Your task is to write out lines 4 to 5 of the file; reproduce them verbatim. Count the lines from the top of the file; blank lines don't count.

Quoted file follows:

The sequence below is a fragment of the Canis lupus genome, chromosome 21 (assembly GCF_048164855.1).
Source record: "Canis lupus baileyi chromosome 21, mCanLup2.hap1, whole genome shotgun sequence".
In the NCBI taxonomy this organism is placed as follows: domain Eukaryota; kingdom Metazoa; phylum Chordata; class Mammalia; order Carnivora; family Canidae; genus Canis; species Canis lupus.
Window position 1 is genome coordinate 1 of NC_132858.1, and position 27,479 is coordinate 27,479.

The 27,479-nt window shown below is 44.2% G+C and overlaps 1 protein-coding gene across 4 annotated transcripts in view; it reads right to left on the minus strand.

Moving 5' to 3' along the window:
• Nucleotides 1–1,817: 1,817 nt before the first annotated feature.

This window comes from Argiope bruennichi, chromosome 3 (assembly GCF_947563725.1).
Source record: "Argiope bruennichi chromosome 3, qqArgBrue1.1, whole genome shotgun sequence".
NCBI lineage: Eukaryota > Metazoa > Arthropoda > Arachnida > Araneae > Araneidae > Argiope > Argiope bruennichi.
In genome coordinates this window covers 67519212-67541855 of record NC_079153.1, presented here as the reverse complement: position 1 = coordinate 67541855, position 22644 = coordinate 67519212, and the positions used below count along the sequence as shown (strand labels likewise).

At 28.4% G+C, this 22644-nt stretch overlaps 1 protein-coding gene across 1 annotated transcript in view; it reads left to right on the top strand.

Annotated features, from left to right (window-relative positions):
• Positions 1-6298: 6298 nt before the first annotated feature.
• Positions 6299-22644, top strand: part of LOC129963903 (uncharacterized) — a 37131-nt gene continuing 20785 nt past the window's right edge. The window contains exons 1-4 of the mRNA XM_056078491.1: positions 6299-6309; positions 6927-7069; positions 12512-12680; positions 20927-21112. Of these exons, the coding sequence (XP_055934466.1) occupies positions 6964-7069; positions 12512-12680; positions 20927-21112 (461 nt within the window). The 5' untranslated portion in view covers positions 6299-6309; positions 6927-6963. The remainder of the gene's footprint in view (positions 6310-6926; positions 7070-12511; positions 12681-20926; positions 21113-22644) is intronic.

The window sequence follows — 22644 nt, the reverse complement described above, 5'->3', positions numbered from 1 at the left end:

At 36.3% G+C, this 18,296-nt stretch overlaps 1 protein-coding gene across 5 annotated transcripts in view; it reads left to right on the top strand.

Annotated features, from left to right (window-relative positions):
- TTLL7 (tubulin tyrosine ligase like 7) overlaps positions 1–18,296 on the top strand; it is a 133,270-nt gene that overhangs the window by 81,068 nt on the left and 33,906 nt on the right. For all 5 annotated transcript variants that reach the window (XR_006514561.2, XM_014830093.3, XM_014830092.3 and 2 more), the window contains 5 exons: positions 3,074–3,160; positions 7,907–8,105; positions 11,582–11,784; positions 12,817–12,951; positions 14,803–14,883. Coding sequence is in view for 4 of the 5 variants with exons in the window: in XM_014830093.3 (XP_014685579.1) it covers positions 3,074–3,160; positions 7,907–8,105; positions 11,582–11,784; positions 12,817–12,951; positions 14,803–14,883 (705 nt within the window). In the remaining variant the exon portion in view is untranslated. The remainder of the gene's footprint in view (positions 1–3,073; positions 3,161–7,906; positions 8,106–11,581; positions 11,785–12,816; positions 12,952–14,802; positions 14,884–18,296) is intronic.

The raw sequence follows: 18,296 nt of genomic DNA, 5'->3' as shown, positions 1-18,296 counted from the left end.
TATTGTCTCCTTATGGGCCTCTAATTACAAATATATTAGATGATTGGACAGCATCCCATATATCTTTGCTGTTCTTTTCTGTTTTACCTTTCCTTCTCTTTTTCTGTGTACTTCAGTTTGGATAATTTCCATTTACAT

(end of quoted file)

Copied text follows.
Window position 1 is genome coordinate 1 of NC_132858.1, and position 27,479 is coordinate 27,479.

The 27,479-nt window shown below is 44.2% G+C and overlaps 1 protein-coding gene across 4 annotated transcripts in view; it reads right to left on the minus strand.